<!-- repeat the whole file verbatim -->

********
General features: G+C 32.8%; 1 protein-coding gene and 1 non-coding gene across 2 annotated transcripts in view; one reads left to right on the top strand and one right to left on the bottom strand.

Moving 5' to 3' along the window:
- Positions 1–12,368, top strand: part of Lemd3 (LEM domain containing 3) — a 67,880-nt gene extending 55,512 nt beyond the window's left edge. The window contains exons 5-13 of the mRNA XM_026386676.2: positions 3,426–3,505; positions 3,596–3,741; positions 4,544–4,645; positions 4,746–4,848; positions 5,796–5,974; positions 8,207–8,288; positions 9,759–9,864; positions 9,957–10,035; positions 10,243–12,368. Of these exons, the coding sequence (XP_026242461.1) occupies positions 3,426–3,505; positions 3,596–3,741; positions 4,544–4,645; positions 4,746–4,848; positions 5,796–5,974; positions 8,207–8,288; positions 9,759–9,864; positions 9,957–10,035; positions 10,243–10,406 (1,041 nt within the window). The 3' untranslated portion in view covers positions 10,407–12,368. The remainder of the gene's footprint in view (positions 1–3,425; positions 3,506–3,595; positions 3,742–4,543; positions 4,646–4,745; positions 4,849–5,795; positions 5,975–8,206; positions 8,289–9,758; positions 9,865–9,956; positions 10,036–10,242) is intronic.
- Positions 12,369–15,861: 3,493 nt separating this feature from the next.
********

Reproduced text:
General features: G+C 32.8%; 1 protein-coding gene and 1 non-coding gene across 2 annotated transcripts in view; one reads left to right on the top strand and one right to left on the bottom strand.

Moving 5' to 3' along the window:
- Positions 1–12,368, top strand: part of Lemd3 (LEM domain containing 3) — a 67,880-nt gene extending 55,512 nt beyond the window's left edge. The window contains exons 5-13 of the mRNA XM_026386676.2: positions 3,426–3,505; positions 3,596–3,741; positions 4,544–4,645; positions 4,746–4,848; positions 5,796–5,974; positions 8,207–8,288; positions 9,759–9,864; positions 9,957–10,035; positions 10,243–12,368. Of these exons, the coding sequence (XP_026242461.1) occupies positions 3,426–3,505; positions 3,596–3,741; positions 4,544–4,645; positions 4,746–4,848; positions 5,796–5,974; positions 8,207–8,288; positions 9,759–9,864; positions 9,957–10,035; positions 10,243–10,406 (1,041 nt within the window). The 3' untranslated portion in view covers positions 10,407–12,368. The remainder of the gene's footprint in view (positions 1–3,425; positions 3,506–3,595; positions 3,742–4,543; positions 4,646–4,745; positions 4,849–5,795; positions 5,975–8,206; positions 8,289–9,758; positions 9,865–9,956; positions 10,036–10,242) is intronic.
- Positions 12,369–15,861: 3,493 nt separating this feature from the next.